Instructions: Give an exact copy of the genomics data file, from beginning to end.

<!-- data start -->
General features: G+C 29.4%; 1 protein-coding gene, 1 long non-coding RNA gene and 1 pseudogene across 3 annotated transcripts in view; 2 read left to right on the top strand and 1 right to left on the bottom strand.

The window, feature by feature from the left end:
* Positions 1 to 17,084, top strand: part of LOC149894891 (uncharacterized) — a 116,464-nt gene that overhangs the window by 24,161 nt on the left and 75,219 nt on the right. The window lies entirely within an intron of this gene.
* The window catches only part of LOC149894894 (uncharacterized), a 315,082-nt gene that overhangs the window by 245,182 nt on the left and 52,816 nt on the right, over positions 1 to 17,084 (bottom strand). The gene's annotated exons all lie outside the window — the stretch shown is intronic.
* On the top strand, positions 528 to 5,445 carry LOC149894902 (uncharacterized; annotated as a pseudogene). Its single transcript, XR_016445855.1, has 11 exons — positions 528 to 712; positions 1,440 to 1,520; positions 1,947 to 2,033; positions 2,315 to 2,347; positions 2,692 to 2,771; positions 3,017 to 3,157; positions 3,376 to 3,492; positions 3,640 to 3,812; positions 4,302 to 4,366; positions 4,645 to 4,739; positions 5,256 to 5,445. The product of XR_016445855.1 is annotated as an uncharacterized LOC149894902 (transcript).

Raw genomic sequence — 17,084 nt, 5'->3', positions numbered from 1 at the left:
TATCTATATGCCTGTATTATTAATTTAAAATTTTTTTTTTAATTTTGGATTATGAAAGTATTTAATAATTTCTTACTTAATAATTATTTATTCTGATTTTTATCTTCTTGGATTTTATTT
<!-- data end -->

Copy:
General features: G+C 29.4%; 1 protein-coding gene, 1 long non-coding RNA gene and 1 pseudogene across 3 annotated transcripts in view; 2 read left to right on the top strand and 1 right to left on the bottom strand.

The window, feature by feature from the left end:
* Positions 1 to 17,084, top strand: part of LOC149894891 (uncharacterized) — a 116,464-nt gene that overhangs the window by 24,161 nt on the left and 75,219 nt on the right. The window lies entirely within an intron of this gene.
* The window catches only part of LOC149894894 (uncharacterized), a 315,082-nt gene that overhangs the window by 245,182 nt on the left and 52,816 nt on the right, over positions 1 to 17,084 (bottom strand). The gene's annotated exons all lie outside the window — the stretch shown is intronic.
* On the top strand, positions 528 to 5,445 carry LOC149894902 (uncharacterized; annotated as a pseudogene). Its single transcript, XR_016445855.1, has 11 exons — positions 528 to 712; positions 1,440 to 1,520; positions 1,947 to 2,033; positions 2,315 to 2,347; positions 2,692 to 2,771; positions 3,017 to 3,157; positions 3,376 to 3,492; positions 3,640 to 3,812; positions 4,302 to 4,366; positions 4,645 to 4,739; positions 5,256 to 5,445. The product of XR_016445855.1 is annotated as an uncharacterized LOC149894902 (transcript).

Raw genomic sequence — 17,084 nt, 5'->3', positions numbered from 1 at the left:
TATCTATATGCCTGTATTATTAATTTAAAATTTTTTTTTTAATTTTGGATTATGAAAGTATTTAATAATTTCTTACTTAATAATTATTTATTCTGATTTTTATCTTCTTGGATTTTATTT